August 2007 Issue
Food in the Fast Lane
At a sporting event usually associated with cheesesteaks and greasy burgers, gourmet cuisine such as seafood quiche and crawfish salsa seems out of place. Drag race competitors, especially, find it difficult to escape the fast-food norm of racing life. But chef Nicky Morse, who travels across the country with nationally renowned Team Jegs, is pushing the standard of racing fare with his divine dishes fit for five-star dining.
Six years ago, Morse, of London, Ohio, became the first full-time chef employed by an NHRA (National Hot Road Association) race team when he decided to leave the frenetic world of the restaurant business and head for the racetrack with its more flexible scheduling. At first glance, cooking for a drag-racing team seems an obscure endeavor for a gourmet chef who says he doesn't even know the model or year of his own car. However, Morse, 41, quickly found his niche in this high-power sport.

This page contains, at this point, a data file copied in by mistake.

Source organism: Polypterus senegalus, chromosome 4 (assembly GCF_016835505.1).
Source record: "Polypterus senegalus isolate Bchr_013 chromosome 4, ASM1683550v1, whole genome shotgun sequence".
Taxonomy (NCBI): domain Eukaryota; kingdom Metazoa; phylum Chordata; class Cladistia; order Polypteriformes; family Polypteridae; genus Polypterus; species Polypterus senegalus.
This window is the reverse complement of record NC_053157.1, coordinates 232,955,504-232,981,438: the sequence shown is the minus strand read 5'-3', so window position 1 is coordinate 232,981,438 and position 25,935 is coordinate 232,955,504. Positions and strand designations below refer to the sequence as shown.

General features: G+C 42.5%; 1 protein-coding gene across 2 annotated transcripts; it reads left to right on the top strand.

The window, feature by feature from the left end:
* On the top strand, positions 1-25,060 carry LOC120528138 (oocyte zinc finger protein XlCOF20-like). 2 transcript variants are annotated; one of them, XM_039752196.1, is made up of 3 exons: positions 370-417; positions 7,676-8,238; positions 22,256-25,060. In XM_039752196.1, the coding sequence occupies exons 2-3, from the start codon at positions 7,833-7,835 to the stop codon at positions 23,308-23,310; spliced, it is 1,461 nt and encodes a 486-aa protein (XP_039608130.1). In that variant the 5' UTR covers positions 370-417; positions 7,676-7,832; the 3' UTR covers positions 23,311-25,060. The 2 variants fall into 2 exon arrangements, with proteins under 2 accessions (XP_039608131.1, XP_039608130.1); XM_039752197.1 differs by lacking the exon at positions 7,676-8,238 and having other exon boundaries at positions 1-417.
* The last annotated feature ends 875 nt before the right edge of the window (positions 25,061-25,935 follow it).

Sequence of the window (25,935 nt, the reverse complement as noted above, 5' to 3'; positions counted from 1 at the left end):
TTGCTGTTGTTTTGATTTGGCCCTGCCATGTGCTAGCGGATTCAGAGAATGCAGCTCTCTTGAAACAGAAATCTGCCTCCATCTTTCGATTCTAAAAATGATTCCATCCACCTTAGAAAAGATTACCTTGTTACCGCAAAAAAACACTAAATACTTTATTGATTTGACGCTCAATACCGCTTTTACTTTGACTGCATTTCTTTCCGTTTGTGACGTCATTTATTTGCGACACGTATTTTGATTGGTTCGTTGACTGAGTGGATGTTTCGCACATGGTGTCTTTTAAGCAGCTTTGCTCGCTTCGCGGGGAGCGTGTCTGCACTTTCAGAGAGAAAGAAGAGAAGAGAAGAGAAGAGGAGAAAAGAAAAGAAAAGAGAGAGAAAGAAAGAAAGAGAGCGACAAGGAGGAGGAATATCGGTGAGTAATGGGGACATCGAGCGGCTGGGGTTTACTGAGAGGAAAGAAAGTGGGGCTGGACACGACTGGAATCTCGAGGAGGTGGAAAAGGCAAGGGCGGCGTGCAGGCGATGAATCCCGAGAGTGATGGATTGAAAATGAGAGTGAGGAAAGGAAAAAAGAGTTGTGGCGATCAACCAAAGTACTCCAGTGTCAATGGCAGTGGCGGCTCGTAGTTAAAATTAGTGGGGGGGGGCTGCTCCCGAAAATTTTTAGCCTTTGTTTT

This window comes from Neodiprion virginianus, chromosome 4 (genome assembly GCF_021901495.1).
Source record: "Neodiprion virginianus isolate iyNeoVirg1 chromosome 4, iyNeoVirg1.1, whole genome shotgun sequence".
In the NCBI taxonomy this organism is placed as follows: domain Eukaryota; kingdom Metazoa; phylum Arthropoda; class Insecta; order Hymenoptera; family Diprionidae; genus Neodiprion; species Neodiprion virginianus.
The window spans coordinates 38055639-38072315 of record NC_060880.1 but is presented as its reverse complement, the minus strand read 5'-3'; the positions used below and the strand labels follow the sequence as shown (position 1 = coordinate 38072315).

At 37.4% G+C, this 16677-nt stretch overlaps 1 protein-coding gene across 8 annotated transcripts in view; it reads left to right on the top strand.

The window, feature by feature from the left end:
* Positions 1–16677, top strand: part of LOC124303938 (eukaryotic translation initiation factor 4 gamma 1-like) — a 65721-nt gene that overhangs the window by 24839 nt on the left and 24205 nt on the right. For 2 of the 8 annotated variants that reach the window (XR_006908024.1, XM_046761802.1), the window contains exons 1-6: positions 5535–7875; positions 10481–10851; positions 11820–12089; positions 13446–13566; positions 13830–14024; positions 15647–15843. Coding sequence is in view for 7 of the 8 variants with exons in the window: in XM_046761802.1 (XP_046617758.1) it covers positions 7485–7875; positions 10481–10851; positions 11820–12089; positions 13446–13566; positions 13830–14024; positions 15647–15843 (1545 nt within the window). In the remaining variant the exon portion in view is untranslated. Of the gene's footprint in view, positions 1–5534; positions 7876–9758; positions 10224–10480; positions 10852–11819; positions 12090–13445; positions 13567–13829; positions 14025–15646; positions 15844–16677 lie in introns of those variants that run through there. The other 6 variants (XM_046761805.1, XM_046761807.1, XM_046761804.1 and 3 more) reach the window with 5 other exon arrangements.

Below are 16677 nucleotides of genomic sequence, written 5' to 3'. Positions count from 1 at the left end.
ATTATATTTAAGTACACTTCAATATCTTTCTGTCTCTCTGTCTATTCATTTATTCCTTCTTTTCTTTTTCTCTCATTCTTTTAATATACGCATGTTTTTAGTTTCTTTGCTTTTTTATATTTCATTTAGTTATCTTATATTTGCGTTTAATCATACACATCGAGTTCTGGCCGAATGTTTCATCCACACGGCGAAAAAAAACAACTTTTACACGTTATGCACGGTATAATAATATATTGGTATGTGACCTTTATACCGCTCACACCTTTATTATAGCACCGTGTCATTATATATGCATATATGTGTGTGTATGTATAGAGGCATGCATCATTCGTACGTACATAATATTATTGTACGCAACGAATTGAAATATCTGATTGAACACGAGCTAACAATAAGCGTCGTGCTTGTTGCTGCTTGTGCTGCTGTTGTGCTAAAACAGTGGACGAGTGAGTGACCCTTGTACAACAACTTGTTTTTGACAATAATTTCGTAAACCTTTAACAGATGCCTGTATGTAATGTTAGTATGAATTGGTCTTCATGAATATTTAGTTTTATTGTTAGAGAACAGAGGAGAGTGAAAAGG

"I thought I was a perfectionist but these guys have the driver's life in their hands," Morse says, marveling at the pit crew's innate attention to detail.
Morse adds that cooking lunches and dinners for about 20 people in a 35-foot trailer that doubles as a dining room can be difficult when you only have a few hours to gather ingredients and prepare the food.
"When I get to the track Friday I hit the ground running. [Finding ingredients] can be hard in certain parts of the country," Morse says.
With the assortment of tastes and dietary needs of team members, it's easy to imagine the variety of food coming out of Morse's oven every week. For example, Friday Pizza is topped with jumbo lump crabmeat, while a pie tailored for a racer on the Atkins diet calls for a sausage crust. To jazz up his apple pies, Morse adds caramelized onions and a side of salty caramel ice cream, creating a team favorite.
Despite the fact that Morse gets to jet across the country experimenting with regional ingredients and been featured on Food Network's "Top 5," this culinary star has found a more meaningful treasure.
"I've made so many new friends. That for me has been the best experience," Morse says